The variables that mostly contributed to the differentiation of the winter faecal groups of adult females and males collected with neural networks, in order of importance, were width, radius, length, length/width, and volume. Regarding the fuzzy logic analysis, the most critical variables to determine sex in the faecal groups were width and the length/width; and the less important variables were radius, length, and length/width. MacCracken & Van Ballenberghe (1987) classified the sex of moose by faecal morphometry with the variables volume and width-width2 by using a stepwise discriminant analysis. Sánchez-Rojas et al. (2004) found that the best variables to classify sex in mule deer were width and volume in faeces by fuzzy logic and discriminant analysis. Morden et al. (2011) classified sex in reindeer with the combination of variables width, length, and depth in faeces using a discriminant analysis.

Differences between females and males were found only in the width, radius, and length/width variables in winter for adults were found in this study. Likewise, Sánchez-Rojas et al. (2004) found differences between age and sex only in the width and volume variables in the faecal pellets from mule deer in all the seasons they sampled. The morphometric method is based on the assumption that the measures of the faecal pellets depend on the body size of the individual, and this, in turn, depends on age and sex (Camargo-Sanabria & Mandujano, 2009). MacCracken & Van Ballenberghe (1987) suggested that the pellet morphometry technique would work best in species that exhibit strong sexual dimorphism. White-tailed deer is a dimorphic species; this dimorphism could be more evident in winter, since this is when the breeding season occurs and the production of testosterone increases (Clemente-Sánchez et al., 2015). Males have well-developed antlers, flared necks, and an accumulation of body fat to maintain themselves during the winter and breeding season (Dostaler, Quillet, Therrien & Côte, 2011; Galindo-Leal & Weber, 1998). Sánchez-Rojas et al. (2004) attributed the success of their sex classification in the faecal groups of mule deer to the high degree of sexual dimorphism in the species. Since the faecal pellet morphometry technique has shown good results in species with marked sexual dimorphism, Camargo-Sanabria & Mandujano (2009) suggested that faecal pellet morphometry was not successful in their study, because white-tailed deer living in the tropical areas shows less sexual dimorphism than those in the north of Mexico, and they did not consider the seasons of the year or fawns in their classification function.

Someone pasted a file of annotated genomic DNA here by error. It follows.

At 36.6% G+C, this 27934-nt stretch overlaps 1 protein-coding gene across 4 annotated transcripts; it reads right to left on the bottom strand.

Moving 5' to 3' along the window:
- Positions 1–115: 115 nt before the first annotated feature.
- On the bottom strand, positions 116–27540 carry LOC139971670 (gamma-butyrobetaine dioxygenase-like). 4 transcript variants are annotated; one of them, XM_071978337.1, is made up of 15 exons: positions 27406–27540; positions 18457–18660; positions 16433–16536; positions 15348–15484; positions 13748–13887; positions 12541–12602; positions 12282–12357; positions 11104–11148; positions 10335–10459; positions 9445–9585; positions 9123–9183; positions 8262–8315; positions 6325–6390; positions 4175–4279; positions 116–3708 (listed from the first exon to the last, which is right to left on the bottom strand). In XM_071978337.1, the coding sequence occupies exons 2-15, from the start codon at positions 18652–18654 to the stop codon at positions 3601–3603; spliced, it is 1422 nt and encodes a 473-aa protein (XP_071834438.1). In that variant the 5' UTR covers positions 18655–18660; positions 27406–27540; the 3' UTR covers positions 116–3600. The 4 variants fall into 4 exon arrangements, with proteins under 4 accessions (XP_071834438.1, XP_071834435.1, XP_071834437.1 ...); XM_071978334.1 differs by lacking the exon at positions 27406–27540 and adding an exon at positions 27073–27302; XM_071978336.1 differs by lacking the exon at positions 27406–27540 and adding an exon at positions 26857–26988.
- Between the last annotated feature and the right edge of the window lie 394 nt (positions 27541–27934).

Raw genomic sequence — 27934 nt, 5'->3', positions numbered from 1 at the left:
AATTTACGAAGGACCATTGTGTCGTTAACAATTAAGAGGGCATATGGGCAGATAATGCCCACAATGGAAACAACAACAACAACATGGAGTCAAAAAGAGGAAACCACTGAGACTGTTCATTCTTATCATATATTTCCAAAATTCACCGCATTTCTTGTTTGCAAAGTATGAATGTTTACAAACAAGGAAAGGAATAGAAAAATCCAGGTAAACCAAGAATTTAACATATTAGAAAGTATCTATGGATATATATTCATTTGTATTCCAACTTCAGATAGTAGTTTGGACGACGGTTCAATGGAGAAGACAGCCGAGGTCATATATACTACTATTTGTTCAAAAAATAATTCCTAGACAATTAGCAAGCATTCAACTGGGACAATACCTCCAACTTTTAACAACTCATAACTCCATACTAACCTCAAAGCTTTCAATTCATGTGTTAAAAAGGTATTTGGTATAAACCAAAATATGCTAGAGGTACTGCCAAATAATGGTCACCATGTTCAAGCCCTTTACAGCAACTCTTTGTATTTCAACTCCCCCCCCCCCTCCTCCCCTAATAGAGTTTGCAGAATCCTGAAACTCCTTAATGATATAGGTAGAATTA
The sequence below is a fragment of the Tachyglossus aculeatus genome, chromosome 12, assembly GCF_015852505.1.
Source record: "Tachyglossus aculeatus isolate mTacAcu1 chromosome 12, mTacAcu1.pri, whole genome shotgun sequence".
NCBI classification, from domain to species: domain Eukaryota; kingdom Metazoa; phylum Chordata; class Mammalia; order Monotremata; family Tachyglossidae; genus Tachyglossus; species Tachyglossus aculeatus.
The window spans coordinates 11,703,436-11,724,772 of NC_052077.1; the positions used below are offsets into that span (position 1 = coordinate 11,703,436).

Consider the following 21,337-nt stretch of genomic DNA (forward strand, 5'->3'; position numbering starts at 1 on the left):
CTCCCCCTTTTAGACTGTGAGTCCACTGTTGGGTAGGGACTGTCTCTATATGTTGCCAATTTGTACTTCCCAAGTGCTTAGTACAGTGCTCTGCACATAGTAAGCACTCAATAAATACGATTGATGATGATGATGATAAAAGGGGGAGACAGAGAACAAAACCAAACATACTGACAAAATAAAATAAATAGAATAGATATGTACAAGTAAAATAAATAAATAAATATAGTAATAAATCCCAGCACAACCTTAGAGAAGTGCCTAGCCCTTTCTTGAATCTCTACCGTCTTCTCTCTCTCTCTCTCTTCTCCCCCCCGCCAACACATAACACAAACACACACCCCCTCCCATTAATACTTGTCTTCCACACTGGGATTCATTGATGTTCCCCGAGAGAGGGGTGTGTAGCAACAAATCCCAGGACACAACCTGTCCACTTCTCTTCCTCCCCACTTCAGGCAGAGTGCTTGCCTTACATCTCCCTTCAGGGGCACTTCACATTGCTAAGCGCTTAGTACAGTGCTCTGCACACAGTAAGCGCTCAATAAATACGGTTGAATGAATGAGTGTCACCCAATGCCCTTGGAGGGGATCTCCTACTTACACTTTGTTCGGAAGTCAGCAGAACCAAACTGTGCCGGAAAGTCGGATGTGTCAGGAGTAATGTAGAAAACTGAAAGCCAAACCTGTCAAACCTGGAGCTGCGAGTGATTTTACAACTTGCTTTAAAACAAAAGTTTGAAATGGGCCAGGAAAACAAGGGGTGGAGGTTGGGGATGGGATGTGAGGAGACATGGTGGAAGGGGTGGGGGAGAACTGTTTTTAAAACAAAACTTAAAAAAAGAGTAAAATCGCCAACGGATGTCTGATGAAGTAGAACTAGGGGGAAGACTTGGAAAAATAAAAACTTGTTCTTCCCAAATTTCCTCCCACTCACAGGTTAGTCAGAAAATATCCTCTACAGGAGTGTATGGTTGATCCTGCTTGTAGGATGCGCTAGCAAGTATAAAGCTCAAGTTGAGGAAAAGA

Additionally, seasonal vegetation changes in North America are well known. In Northern Mexico, in the summer or rainy season, the available vegetation becomes more abundant, and its quality increases. Meanwhile, in the dry season or winter, the number of forage species available decreases, and the quality of the plant species is reduced (Dostaler et al. 2011). Barboza & Bowyer (2000) mentioned that increases in the size of the digestive tract are associated with seasonal vegetation changes in female white-tailed deer and with pregnancy and lactation in domestic ruminants. However, the digestive morphology may not change in males of dimorphic species. These vegetation changes are reflected directly in the defecation rate and faecal pellet size (Ball, 2010; Clemente et al., 2005; Tolleson et al., 2005). Alvarez (1994) found seasonal differences in the morphology of the pellets of red deer (Cervus elaphus) and fallow deer (Dama dama). Morden et al. (2011) also found these differences between seasons, comparing the dimensions of the faecal pellets of reindeer. Camargo-Sanabria & Mandujano (2009) commented that faecal pellets in summer can be larger and present considerably more variation in their morphometry due to the change in diet resulting from the change in vegetation. In this study, faeces of the adults in the summer had the largest volume and width (table 2). With respect to the coefficients of variation, all the morphometric variables ranged from 9% to 35% (Table 2); meanwhile, Sánchez-Rojas et al. (2004) obtained CV of 5% to 23%. This indicated small or medium variance between the individual pellet groups. It was observed that, as the age increased, the CV was higher. The morphometric variable with the highest CV value in this study was volume. Sánchez-Rojas et al. (2004) found highest CV values in the same variable.